EPSS vs. CVSS: A Deep Dive into Tomorrow’s Vulnerability Remediation 

by | Aug 28, 2023

Every day, we make decisions. Decisions regarding what to purchase, which route to take, whom to vote for, and whether to opt for more or less. We make decisions regarding the future, which can have serious repercussions.
But we’re deluged. There are just too many security alerts to investigate and too many security solutions, as a siloed source of knowledge.

Given the plethora of vulnerabilities emerging annually, organizations face the staggering task of pinpointing which to address first. And actually address them. The Exploit Prediction Scoring System (EPSS) and the Common Vulnerability Scoring System (CVSS) offer distinct solutions to this challenge, each with unique driving factors, techniques, and implications. 

EPSS: Exploitability is the new king 


Numerous vulnerabilities surface, yet only a select few are truly prone to exploitation. Research shows that a mere 2% to 7% of reported vulnerabilities ever face real-world exploitation. Contrastingly, organizations manage to patch just 5% to 20% of these vulnerabilities monthly, underscoring the need for strategic prioritization on the one hand, and a better remediation mechanism on the second hand. 

Framework Description 

EPSS’s primary goal is to ascertain the probability that a documented vulnerability might face exploitation within the subsequent 30 days. Scores vary between 0 and 1, with rising scores suggesting elevated exploitation risks. EPSS considers multiple factors: MITRE’s CVE list, “Tags” from CVE descriptions, reference counts, released exploit codes, security scanner details, CVSS attributes, vendor specifics, and exploitation data. 

Evaluating Vulnerability Management Efficiency with EPSS 

Vulnerability management efficacy hinges on two pivotal metrics: efficiency and coverage. 

Efficiency: It zeroes in on how efficiently resources address vulnerabilities that indeed face exploitation. 

  • True Positives (TP): Aptly flagged high-risk vulnerabilities that faced exploitation. 
  • False Positives (FP): Incorrectly flagged high-risk vulnerabilities that remained unexploited.  

Elevated false positives can hinder optimization due to the wasting of resources on non-threatening vulnerabilities.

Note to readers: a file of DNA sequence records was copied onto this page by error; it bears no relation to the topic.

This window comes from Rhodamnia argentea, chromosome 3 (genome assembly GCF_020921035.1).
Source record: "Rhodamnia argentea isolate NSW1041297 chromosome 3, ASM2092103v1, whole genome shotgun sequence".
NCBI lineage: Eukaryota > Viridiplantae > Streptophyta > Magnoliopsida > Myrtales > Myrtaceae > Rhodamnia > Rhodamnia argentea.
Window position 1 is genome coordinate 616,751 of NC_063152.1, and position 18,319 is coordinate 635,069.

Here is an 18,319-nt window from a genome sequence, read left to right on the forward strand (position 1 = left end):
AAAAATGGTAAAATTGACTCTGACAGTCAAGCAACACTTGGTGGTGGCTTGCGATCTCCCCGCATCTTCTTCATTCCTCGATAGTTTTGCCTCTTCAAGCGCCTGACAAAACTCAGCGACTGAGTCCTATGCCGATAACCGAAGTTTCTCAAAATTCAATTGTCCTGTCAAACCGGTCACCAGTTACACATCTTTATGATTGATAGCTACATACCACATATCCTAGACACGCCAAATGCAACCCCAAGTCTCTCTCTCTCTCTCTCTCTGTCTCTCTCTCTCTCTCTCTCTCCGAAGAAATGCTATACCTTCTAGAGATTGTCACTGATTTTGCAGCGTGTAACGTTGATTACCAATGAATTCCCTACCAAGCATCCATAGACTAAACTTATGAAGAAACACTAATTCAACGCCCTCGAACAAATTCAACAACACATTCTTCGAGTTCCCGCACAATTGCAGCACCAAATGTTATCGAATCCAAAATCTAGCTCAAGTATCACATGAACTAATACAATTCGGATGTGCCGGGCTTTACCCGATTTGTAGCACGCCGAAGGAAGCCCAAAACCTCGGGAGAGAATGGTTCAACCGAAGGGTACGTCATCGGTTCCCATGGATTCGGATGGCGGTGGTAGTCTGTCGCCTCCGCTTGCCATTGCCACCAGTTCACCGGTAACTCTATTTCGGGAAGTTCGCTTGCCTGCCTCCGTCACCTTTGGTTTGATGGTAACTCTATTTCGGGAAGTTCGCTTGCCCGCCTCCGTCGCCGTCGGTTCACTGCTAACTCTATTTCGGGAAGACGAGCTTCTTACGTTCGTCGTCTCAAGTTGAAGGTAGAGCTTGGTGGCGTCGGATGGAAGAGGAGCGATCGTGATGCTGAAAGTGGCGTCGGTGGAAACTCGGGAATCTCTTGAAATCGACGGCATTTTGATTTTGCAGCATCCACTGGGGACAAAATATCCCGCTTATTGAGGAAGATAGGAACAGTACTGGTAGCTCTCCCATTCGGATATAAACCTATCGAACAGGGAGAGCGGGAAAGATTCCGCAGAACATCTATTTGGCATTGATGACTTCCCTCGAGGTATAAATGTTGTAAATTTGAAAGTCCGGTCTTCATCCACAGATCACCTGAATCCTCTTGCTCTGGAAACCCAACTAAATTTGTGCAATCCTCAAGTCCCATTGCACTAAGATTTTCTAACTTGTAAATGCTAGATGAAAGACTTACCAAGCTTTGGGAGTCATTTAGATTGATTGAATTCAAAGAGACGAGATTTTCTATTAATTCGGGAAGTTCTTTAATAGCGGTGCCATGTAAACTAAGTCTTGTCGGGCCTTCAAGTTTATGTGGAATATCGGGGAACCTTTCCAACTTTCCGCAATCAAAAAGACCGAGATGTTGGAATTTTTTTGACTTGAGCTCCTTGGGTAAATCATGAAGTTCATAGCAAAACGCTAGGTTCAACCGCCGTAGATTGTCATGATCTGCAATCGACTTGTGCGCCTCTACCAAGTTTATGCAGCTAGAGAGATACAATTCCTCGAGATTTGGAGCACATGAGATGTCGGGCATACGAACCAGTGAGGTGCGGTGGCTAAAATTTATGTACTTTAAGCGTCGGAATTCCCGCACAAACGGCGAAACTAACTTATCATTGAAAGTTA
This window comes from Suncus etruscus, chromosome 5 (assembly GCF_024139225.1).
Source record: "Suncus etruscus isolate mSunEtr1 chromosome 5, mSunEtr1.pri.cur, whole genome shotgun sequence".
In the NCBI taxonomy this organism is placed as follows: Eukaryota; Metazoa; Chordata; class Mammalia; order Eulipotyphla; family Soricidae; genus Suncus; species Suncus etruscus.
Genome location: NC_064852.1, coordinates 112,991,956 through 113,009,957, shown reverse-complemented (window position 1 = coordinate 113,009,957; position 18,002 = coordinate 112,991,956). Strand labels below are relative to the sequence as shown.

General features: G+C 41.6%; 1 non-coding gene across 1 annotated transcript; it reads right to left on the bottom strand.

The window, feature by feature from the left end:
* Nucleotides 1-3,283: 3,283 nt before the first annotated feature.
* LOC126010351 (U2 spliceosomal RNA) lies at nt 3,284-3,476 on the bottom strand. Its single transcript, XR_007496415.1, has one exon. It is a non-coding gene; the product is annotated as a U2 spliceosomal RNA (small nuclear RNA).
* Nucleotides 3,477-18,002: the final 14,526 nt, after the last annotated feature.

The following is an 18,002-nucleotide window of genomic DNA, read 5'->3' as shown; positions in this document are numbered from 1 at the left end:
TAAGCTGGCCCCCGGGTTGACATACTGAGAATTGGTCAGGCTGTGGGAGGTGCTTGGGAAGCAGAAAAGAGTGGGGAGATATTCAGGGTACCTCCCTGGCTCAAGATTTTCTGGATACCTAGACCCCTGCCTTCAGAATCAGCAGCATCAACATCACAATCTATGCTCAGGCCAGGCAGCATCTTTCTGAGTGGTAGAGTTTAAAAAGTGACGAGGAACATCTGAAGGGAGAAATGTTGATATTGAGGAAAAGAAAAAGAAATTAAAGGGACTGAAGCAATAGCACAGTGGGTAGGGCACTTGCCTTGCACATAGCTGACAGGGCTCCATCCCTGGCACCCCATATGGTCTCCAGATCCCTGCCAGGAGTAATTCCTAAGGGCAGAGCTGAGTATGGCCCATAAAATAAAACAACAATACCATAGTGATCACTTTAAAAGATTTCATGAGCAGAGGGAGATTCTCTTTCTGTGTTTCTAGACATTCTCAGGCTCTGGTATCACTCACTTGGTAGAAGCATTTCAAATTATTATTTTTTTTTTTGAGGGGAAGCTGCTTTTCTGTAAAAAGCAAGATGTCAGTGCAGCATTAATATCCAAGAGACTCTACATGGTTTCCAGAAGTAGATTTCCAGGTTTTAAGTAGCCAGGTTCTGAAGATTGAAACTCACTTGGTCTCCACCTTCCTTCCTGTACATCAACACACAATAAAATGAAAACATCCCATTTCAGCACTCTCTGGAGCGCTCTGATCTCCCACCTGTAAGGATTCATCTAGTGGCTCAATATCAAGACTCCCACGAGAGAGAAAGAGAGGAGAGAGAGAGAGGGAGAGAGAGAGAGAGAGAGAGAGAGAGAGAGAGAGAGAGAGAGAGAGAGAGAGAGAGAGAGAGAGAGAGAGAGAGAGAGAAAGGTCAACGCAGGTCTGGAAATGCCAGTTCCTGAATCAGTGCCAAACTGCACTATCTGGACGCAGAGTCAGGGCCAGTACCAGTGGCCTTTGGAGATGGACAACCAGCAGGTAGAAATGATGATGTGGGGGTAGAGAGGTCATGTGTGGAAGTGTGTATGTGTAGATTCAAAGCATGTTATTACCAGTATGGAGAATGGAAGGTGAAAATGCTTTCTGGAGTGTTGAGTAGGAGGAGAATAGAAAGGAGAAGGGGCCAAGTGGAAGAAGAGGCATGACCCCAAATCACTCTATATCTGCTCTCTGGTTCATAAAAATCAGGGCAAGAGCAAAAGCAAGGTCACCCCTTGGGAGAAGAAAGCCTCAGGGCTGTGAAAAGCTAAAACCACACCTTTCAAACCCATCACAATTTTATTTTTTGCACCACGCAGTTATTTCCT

Coverage: A reflection of how many vulnerabilities, exploited in real-life scenarios, have been addressed by the organization. 

  • True Negatives (TN): Accurately flagged low-risk vulnerabilities remaining unexploited. 
  • False Negatives (FN): Overlooked or misjudged low-risk vulnerabilities later exploited. 

High false negatives can be alarming as they reflect overlooked critical threats. 

The CVE-2019-0541 Example

Let’s take a journey through the life of CVE-2019-0541 to highlight the importance of nuanced vulnerability management. 

  • Initial Release and Disposition – On January 8th, 2019, when CVE-2019-0541 was first introduced, the vulnerability landscape was ambiguous. While its Common Vulnerability Scoring System (CVSS) was pegged at 9.3, indicating a severe risk, its Exploitability Predictive Scoring System (EPSS) didn’t even make an appearance initially. 
  • The Catalyst – Fast forward to 16th December 2019. The first malware sample targeting CVE-2019-0541 surfaced. This was a critical turning point. By February 8th, 2023, while the CVSS score remained static at 9.3, the EPSS skyrocketed to 54%. 
  • The Paradigm Shift – Things took a sharper turn on 7th March 2023. The EPSS saw a dramatic surge of 42%, clocking in at a whopping 97.33% by August 4th 2023. Now, what caused this abrupt recalibration? The revelation that multiple threat actors, including Advanced Persistent Threat (APT) groups, had their hands on this vulnerability was a game-changer. Its attractiveness to the nefarious community had increased exponentially. 
  • The Underlying Factors – But that’s not the whole story. March 2023 also witnessed the discovery of JavaScript (JS) files that facilitated exploiting CVE-2019-0541. This was a double-edged sword: Not only did it signify that exploiting the vulnerability was within the grasp of many attackers, but it also provided them with the tools to do so. This likely played a pivotal role in influencing the EPSS score. 


DateAmount of samplesFileTypeMalware Family
16/12/2019 OneNote Research Sample – first actual apperence of a POC 
13/09/2021 chm GhostWriter APT 
27/12/2021 chm GhostWriter APT 
31/01/2022 chm GhostWriter APT 
4/3/2022 chm GhostWriter APT 
6/3/2022 14 chm GhostWriter APT 
9/3/2022 vbs GhostWriter APT(MicroBackdoor) 
23/2/2023 JS unknown 
27/4/2023 JS Research Sample 
27/4/2023 JS Research Sample 
27/4/2023 JS Research Sample 
1/5/2023   Research Sample 

CVSS: An Established Vulnerability Metric